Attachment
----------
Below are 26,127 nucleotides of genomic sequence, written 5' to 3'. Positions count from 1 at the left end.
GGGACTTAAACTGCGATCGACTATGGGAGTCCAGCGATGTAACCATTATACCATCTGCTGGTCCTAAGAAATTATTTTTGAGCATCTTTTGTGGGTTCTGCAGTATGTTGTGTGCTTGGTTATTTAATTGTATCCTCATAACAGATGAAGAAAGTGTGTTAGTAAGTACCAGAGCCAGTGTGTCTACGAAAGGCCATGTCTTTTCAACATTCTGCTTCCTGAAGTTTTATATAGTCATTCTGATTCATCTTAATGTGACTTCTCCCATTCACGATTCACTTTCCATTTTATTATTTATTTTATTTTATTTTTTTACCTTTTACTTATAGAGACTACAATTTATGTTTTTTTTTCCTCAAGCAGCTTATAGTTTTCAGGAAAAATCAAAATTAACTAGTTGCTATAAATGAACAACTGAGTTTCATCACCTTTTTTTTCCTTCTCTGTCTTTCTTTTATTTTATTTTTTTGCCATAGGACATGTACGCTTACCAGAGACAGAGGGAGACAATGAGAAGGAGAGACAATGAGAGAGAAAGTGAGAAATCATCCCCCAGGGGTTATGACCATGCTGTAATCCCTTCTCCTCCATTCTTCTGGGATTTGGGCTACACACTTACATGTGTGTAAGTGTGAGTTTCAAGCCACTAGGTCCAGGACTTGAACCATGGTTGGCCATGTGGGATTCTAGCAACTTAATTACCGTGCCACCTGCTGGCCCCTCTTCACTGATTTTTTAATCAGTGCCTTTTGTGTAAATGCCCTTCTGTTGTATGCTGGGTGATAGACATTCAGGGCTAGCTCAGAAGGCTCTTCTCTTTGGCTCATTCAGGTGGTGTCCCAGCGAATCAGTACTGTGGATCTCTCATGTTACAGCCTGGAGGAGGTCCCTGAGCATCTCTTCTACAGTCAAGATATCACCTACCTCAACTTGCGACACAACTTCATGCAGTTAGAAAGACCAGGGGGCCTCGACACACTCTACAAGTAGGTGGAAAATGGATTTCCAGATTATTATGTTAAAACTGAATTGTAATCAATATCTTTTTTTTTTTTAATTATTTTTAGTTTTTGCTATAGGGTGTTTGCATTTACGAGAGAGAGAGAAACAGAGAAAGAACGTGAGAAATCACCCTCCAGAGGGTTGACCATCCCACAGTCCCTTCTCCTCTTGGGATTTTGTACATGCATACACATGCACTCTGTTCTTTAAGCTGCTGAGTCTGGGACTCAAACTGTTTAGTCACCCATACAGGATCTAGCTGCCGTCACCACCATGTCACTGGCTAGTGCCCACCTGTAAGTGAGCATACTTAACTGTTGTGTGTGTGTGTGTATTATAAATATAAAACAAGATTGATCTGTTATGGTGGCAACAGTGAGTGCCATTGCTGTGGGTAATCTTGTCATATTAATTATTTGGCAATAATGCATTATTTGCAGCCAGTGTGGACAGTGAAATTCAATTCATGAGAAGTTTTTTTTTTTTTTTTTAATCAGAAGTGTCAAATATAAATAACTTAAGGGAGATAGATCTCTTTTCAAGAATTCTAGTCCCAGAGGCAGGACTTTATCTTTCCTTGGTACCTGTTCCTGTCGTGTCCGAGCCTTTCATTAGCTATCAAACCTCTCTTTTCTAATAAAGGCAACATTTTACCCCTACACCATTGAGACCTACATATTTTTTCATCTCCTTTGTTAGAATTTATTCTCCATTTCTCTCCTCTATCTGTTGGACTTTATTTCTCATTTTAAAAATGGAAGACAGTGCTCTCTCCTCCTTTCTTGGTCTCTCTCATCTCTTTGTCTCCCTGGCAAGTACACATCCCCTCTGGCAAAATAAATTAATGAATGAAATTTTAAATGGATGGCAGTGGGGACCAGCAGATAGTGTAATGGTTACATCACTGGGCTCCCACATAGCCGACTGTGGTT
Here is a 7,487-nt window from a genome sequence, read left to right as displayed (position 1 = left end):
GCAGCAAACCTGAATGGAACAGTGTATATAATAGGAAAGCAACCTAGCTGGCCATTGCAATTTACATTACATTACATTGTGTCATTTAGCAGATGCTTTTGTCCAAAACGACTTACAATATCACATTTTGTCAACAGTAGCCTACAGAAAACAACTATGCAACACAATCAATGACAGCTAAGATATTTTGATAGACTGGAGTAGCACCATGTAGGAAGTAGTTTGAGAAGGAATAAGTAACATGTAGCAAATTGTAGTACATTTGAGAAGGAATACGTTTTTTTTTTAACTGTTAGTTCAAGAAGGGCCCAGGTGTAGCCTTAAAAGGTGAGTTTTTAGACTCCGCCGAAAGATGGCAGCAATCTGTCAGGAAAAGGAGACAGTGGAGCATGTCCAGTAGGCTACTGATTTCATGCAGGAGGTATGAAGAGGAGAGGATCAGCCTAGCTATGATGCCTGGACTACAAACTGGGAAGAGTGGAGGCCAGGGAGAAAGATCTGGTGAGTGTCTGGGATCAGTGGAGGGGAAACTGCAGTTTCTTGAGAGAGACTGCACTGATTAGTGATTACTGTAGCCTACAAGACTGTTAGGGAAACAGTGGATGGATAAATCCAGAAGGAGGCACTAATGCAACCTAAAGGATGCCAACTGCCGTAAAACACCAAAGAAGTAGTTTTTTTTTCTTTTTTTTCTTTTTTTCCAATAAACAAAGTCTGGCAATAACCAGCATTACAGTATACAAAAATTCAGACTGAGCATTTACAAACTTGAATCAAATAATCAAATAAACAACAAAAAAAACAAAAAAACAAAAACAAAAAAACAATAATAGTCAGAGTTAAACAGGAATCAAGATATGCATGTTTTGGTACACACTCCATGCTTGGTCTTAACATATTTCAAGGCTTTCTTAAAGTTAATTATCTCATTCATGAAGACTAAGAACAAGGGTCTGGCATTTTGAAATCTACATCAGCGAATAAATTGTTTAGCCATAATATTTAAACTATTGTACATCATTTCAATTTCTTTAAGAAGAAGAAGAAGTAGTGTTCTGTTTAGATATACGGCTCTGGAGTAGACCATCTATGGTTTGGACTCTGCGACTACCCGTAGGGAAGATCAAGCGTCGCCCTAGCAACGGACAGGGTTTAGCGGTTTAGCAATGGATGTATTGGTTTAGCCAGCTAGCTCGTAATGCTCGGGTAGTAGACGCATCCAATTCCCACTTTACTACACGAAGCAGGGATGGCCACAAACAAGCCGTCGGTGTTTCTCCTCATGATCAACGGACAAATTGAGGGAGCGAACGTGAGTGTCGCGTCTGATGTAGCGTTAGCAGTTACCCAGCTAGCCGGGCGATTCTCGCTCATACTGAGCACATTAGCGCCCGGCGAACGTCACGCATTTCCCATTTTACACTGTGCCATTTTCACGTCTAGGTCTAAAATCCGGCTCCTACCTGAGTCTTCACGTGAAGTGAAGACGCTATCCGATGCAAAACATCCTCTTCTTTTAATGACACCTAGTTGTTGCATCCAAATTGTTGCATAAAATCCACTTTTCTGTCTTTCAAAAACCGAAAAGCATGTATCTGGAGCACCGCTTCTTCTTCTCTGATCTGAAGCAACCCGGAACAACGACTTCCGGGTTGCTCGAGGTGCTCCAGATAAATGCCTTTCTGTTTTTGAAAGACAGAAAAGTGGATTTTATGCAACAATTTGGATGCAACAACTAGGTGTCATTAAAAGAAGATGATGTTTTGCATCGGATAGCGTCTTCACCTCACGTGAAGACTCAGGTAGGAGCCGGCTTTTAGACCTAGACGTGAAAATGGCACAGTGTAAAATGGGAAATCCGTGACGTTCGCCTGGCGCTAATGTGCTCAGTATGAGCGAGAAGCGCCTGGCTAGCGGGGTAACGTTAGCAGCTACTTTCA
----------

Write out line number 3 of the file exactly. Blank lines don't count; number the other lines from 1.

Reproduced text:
Here is a 7,487-nt window from a genome sequence, read left to right as displayed (position 1 = left end):